Is there any proven health benefit to massage therapy after exercise? According to a study this week in Science Translational Medicine, massage therapy delivered to acutely damaged muscle through exercise reduces inflammation and promotes mitochondrial biogenesis.[5] Through muscle biopsies, scientists were able to conclude that massage therapy reduces the amount of inflammatory cytokine release from damaged muscle, specifically tumor necrosis factor–? (TNF-?) and interleukin-6 (IL-6), as well as the amount of heat shock protein 27 (HSP27) phosphorylation. Massage therapy thus reduces stress from myofiber injury.

When trying to figure out how best to kick those bad “American” habits, consider exercising, whether it is at the gym or virtually at home, eating lean beef, and rewarding yourself with an anti-inflammatory massage. The latter will likely be crucial after sustaining all of those muscle injuries from cheering on the Giants.

Chelsey Forbess is a 4th year medical student at NYU School of Medicine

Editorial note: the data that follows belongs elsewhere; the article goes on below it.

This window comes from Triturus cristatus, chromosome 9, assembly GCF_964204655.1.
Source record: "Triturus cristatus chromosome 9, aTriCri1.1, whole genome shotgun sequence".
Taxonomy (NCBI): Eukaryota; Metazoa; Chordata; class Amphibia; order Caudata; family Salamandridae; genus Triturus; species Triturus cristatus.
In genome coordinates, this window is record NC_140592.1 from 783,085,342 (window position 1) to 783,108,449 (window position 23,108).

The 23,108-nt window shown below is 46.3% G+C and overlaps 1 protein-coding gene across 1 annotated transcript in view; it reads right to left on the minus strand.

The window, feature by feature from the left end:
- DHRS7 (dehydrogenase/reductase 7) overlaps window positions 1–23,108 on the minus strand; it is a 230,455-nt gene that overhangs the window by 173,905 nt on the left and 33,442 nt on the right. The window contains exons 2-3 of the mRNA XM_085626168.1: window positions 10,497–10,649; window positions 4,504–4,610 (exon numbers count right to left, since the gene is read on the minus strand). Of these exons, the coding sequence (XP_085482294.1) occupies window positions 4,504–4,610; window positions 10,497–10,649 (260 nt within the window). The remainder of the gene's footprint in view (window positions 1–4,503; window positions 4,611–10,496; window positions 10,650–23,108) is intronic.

Peer reviewed by Cara Litvin, MD, section editor, Clinical Correlations

Image courtesy of Wikimedia Commons

References:

1. Kostis WJ, Cheng JQ, Dobrzynski JM, Cabrera J, Kostis JB. Meta-analysis of statin effects in women versus men. J Am Coll Cardiol. 2012 Feb 7;59(6):572-82. http://content.onlinejacc.org/cgi/content/abstract/59/6/572

2. Roussell MA, Hill AM, Gaugler TL, West SG, Heuvel JP, Alaupovic P, Gillies PJ, Kris-Etherton PM. Beef in an Optimal Lean Diet study: effects on lipids, lipoproteins, and apolipoproteins. Am J Clin Nutr. 2012 Jan;95(1):9-16. http://www.ajcn.org/content/early/2011/12/13/ajcn.111.016261.full.pdf+html.

3. Fong DY, Ho JW, Hui BP, Lee AM, Macfarlane DJ, Leung SS, Cerin E, Chan WY, Leung IP, Lam SH, Taylor AJ, Cheng KK. Physical activity for cancer survivors: meta-analysis of randomised controlled trials. BMJ. 2012 Jan 30;344:e70. http://www.bmj.com/content/344/bmj.e70.

4. Watson A, Bickmore T, Cange A, Kulshreshtha A, Kvedar J. An internet-based virtual coach to promote physical activity adherence in overweight adults: randomized controlled trial. J Med Internet Res. 2012 Jan 26;14(1):e1. http://www.jmir.org/2012/1/e1/.

5. Crane JD, Ogborn DI, Cupido C, Melov S, Hubbard A, Bourgeois JM, Tarnopolsky MA. Massage therapy attenuates inflammatory signaling after exercise-induced muscle damage. Sci Transl Med. 2012 Feb 1;4(119):119ra13. http://stm.sciencemag.org/content/4/119/119ra13.abstract